Their 1943 PR description of Voice of America broadcasts is interesting from a historical point of view because it is one of the earliest examples of using the “Voice of America” name which was not yet the official name of OWI radio broadcasting during the war. It is also interesting because it includes a number of false or completely exaggerated claims.
VOA wartime broadcasts with their pro-Soviet propaganda had minimal impact in an anti-communist Catholic country like Poland. They had some news value on topics not related to Russia, but patriotic Poles found most of VOA broadcasts useless and their pro-Soviet tone offensive. This is how one Polish refugee radio journalist, Czesław Straszewicz, who worked in London during the war and listened to VOA broadcasts, described them in an article published in France in 1953:
“With genuine horror we listened to what the Polish language programs of the Voice of America (or whatever name they had then), in which in line with what [the Soviet news agency] TASS was communicating, the Warsaw Uprising was being completely ignored.”
“I remember as if it were today when the (Warsaw) Old Town fell [to the Nazis] and our spirits sank, the Voice of America was broadcasting to the allied nations describing for listeners in Poland in a happy tone how a woman named Magda from the village Ptysie made a fool of a Gestapo man named Mueller.”
During the war, those Poles who could listen to radio — Poles caught listening to radio would be shot by the Germans or sent to concentration camps — listened to the BBC or Radio Świt. Radio Świt was a Polish-language radio station located in Britain but pretending to broadcast from inside of Poland.
Future VOA Polish Service broadcaster Zofia Korbońska, a member of the underground anti-Nazi resistance, provided news from Poland to Radio Świt and to the BBC. She sent coded messages to London by radio at a great risk to her life. Many of her assistants were caught by the Gestapo, tortured and executed. After the war, she and her husband had to flee from Poland to avoid arrest by the communist regime.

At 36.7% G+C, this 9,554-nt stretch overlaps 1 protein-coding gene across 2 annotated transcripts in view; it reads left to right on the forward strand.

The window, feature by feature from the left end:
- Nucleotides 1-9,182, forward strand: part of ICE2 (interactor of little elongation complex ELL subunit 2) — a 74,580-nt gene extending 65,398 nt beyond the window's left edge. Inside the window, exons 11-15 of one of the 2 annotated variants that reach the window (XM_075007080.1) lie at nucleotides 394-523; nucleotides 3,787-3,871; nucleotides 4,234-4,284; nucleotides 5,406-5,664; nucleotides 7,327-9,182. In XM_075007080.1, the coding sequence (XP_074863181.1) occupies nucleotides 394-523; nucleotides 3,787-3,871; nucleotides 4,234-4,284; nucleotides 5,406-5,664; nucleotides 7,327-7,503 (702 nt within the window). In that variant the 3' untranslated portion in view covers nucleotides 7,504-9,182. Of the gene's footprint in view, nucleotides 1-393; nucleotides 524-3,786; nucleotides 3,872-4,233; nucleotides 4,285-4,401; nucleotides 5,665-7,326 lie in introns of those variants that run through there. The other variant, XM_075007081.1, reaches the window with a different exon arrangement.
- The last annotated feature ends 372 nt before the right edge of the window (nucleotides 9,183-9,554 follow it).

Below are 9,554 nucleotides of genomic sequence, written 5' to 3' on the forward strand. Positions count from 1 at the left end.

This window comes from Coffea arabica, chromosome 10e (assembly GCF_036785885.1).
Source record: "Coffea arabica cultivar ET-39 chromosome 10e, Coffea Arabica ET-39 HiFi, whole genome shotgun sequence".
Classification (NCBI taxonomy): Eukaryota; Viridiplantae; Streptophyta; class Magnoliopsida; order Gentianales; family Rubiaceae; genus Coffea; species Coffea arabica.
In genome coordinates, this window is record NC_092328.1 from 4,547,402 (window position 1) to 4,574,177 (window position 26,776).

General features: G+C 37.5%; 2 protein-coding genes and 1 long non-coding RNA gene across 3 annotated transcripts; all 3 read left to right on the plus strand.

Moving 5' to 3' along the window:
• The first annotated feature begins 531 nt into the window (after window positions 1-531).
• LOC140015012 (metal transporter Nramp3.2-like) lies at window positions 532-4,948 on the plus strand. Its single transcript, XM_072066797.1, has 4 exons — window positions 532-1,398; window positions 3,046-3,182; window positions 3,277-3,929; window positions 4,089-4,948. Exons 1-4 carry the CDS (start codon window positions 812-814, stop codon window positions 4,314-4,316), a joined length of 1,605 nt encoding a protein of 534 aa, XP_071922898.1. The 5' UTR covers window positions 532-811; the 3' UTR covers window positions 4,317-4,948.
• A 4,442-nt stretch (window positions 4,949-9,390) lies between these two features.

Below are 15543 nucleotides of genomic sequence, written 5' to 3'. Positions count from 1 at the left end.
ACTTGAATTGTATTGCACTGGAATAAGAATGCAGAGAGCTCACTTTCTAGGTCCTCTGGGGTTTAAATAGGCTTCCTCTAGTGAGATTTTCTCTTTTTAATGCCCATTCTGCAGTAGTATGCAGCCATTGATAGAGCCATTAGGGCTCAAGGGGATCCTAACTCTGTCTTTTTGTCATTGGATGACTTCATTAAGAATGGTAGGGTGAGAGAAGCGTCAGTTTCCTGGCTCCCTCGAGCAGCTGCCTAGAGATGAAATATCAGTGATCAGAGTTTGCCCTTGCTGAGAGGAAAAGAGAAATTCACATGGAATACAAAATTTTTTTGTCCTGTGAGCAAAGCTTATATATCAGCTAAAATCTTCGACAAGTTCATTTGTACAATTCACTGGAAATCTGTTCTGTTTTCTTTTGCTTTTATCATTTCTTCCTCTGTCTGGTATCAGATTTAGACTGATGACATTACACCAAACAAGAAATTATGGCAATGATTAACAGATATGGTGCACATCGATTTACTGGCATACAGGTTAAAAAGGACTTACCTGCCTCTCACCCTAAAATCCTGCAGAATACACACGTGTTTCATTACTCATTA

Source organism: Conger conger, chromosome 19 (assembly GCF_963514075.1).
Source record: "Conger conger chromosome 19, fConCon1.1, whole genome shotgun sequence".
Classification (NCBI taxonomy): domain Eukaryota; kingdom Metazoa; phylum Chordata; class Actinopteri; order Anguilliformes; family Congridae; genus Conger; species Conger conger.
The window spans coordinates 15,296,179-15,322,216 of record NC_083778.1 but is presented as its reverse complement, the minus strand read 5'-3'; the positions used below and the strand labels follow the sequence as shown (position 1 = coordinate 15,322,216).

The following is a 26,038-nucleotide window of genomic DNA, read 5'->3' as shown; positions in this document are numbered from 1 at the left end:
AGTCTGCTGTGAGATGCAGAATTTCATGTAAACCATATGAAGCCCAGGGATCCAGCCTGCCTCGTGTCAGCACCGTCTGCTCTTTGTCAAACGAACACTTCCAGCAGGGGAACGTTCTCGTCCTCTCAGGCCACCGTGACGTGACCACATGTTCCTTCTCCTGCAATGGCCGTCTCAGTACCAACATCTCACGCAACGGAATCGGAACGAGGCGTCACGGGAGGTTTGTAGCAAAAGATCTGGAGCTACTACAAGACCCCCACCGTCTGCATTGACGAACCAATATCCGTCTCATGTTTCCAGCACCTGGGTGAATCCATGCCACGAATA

During and after the war, pro-Soviet communists and socialists had very little support in Poland, but Arski and Złotowska tried to make it appear in their propaganda pamphlet and in VOA broadcasts that they did.
I should add that while most of my research has been on the Voice of America broadcasts to Poland, I also found plenty of materials on Soviet propaganda influence in VOA’s English, Czech, French, German, Greek, Italian, Yugoslav and other services. Some of this influence at some of the services lasted for a few years after the war.
By the way, as incredible as it may seem, the Voice of America did not broadcast during the war in Russian, Ukrainian or in most other languages spoken in the Soviet Union. While I have not yet found documents offering a definite proof, the only reasonable assumption is that pro-Soviet officials in charge of VOA wartime broadcasts were afraid of offending Joseph Stalin.
There are many declassified U.S. government documents which show that a senior OWI official and FDR’s speech writer, Robert E. Sherwood, coordinated OWI and VOA propaganda with Soviet Embassy officials in London under general approval from the Roosevelt White House. VOA’s chief news writer and editor, Howard Fast, admitted in his 1990 book Being Red that he communicated with Soviet Embassy officials in Washington and censored any news which he deemed to be anti-Soviet.
While Stefan Arski was not born or educated in the United States, Howard Fast lived in America his entire life. Using some facts, rejecting others, and ignoring information that did not conform to their worldview, they were both creating propaganda narratives in support of Stalin and the Soviet Union having convinced themselves that America was a profoundly unjust and racist society. They were not bothered by the fact that millions of immigrants wanted to live in America despite its faults. Arski left to live and work in Poland where he immediately became a member of the communist elite. Anti-communist Polish refugees did not have the option of going back to their home country without risking arrest or other forms of repression. They chose to remain in America and in other Western democracies. Contrary to Arski’s dire warnings, the vast majority of them had successful lives. Even if they did experience some discrimination from time to time for being immigrants, it was nothing they could not confront and overcome. Compared to what their life would have been somewhere else under communism and a socialist economy, it is good that they were not deceived by propaganda from early VOA journalists. Stefan Arski’s American friend and former VOA colleague, Howard Fast, wrote years later how American communists like himself cried when they heard Soviet leader Nikita Khrushchev reveal in 1956 some of Stalin’s crimes. They were too blinded earlier to be convinced by facts and were always able to find information that confirmed their bias. Confirmation bias and the old logical fallacy “what is true of the parts is true of the whole” seem even more common among journalists today.